Aqua-Cal HeatWave 100k (HeatPump)
    Salt 3200ppm (in non-salt water pool)
    Borates 20ppm (slowly raising)
    Aqua-Rite SWG

  6. Back To Top    #6
    Shelley N's Avatar
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    No, the return is aimed truly laterally and does a wonderful job of circulating the water, but no aeration. Just how much aeration is needed? Me and the kids splash around a couple times a day, but it's not for more than 10 minutes at a time usually.
    Shelley
    Denver, CO

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    Quote Originally Posted by The Mermaid Queen
    To address they dryness:

    your FC could come down a smidge, as you are near the top of the range...

    Another thing you could do, if you are game, is add some salt. you can search here for testimonies, and also at the PoolForum. Start with a couple of 40# bags of solar salt (like for water softeners... 99% pure), which will get you in the vicinity of 1000ppm. You can always add more if you are not seeing the benefits.
    I too have an awful time with my skin drying out. I have such sensitive skin that I even gets hives occasionally after swimming. One time, right after we got our pool, I added 2 bags of Solar Salt and noticed a BIG difference. I stopped at Lowes today and bought 4 more bags. Do you know if you can add TOO much? (We do NOT have a SWG...we use the BBB method)
    27' ABG
    Sand Filter

  8. Back To Top    #8
    NicInNC, yes, you can add too much.

    You do not need to go all the way to SWG levels to get all the benefits. My non- SWG IG pool currently has 1800 ppm, and I couldn't imagine the water feeling any better.

    I'd recommend starting at 1000 ppm, then going up in 250 ppm increments from there, slowly, and monitoring water feel. You can do this with the aqua check white test strips, which have a reputation for being accurate.

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    Quote Originally Posted by Rangeball
    NicInNC, yes, you can add too much.

    You do not need to go all the way to SWG levels to get all the benefits. My non- SWG IG pool currently has 1800 ppm, and I couldn't imagine the water feeling any better.

    I'd recommend starting at 1000 ppm, then going up in 250 ppm increments from there, slowly, and monitoring water feel. You can do this with the aqua check white test strips, which have a reputation for being accurate.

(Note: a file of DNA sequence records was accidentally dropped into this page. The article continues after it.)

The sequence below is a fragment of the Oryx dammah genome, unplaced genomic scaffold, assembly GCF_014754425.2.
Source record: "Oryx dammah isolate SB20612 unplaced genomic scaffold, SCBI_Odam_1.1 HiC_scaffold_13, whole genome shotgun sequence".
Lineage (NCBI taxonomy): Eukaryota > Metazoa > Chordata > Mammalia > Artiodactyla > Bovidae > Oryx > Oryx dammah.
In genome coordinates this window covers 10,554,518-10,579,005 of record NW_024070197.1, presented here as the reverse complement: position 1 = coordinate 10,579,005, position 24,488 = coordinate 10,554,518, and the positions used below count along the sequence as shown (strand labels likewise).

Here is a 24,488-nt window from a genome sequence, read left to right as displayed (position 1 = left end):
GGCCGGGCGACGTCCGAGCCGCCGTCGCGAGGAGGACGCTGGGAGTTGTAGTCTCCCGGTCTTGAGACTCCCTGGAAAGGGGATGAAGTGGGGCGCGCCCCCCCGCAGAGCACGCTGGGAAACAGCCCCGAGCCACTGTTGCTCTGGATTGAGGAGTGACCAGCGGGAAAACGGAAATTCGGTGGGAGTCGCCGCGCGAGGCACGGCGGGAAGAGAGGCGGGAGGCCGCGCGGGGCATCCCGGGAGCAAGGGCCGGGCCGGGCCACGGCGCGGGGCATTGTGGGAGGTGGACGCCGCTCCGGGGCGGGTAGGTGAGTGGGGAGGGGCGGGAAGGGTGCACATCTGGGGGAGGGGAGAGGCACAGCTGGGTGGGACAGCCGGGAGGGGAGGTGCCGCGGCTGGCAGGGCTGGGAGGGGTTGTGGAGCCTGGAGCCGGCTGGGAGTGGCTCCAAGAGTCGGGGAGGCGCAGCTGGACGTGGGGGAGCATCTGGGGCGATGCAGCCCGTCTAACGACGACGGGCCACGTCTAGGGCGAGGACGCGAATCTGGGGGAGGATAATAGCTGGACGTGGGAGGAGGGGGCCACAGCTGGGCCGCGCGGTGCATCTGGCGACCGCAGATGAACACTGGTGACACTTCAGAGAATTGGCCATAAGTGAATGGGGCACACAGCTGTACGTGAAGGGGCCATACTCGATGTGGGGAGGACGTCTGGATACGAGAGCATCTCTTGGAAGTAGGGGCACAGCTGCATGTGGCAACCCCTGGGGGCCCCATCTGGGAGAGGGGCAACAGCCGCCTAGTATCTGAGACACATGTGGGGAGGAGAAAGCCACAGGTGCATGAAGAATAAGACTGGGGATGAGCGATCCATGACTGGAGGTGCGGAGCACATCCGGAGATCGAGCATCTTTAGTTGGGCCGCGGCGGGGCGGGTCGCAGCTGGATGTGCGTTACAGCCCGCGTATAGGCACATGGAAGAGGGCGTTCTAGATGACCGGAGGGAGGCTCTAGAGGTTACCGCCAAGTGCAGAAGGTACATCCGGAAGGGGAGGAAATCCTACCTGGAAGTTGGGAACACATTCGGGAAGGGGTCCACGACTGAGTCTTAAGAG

What am I looking for when I use the test strips? Am I looking at the chlorine levels? I didn't know that strips tested for salt.
    27' ABG
    Sand Filter

  10. Back To Top    #10
    Guest
    No, you want to get the special Aquachek salt test strips, sometimes called Aquachek White.

  11. Back To Top    #11

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    I have an SWG and the water feels great. However, my skin gets dry looking after being in the pool. I have low calcium level (75-vinyl liner.) Could that cause the problem?

  12. Back To Top    #12
    I would think the low Ca would not cause it... makes your water more like actual softened water if it has a low Cal/Mag content. Some people's skin is just more prone to drying, like if they have dry skin to begin with. Me, I could sit in a vat of bleach and still not get dry skin.

    8000 gallon 20' x 48" round vinyl frame pool, 12" sand filter (don't have the specs on the pump), TF100 test kit
    Handy Links: PoolMath, TF-100 Test Kit, Pool School, CYA-Chlorine Chart
    "Shock" is a process, not a product!

  13. Back To Top    #13

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    Hot Springs, AR
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    I've got a 15x30 above ground and no swg. I put 4 bags of solar salt in last year and added another
    2 bags this year and my wife and I love it.... I can't imagine going without it in the pool... I can taste
    the salt slightly, no dry skin or hair and no red or burning eyes. I was reluctant to try it at first because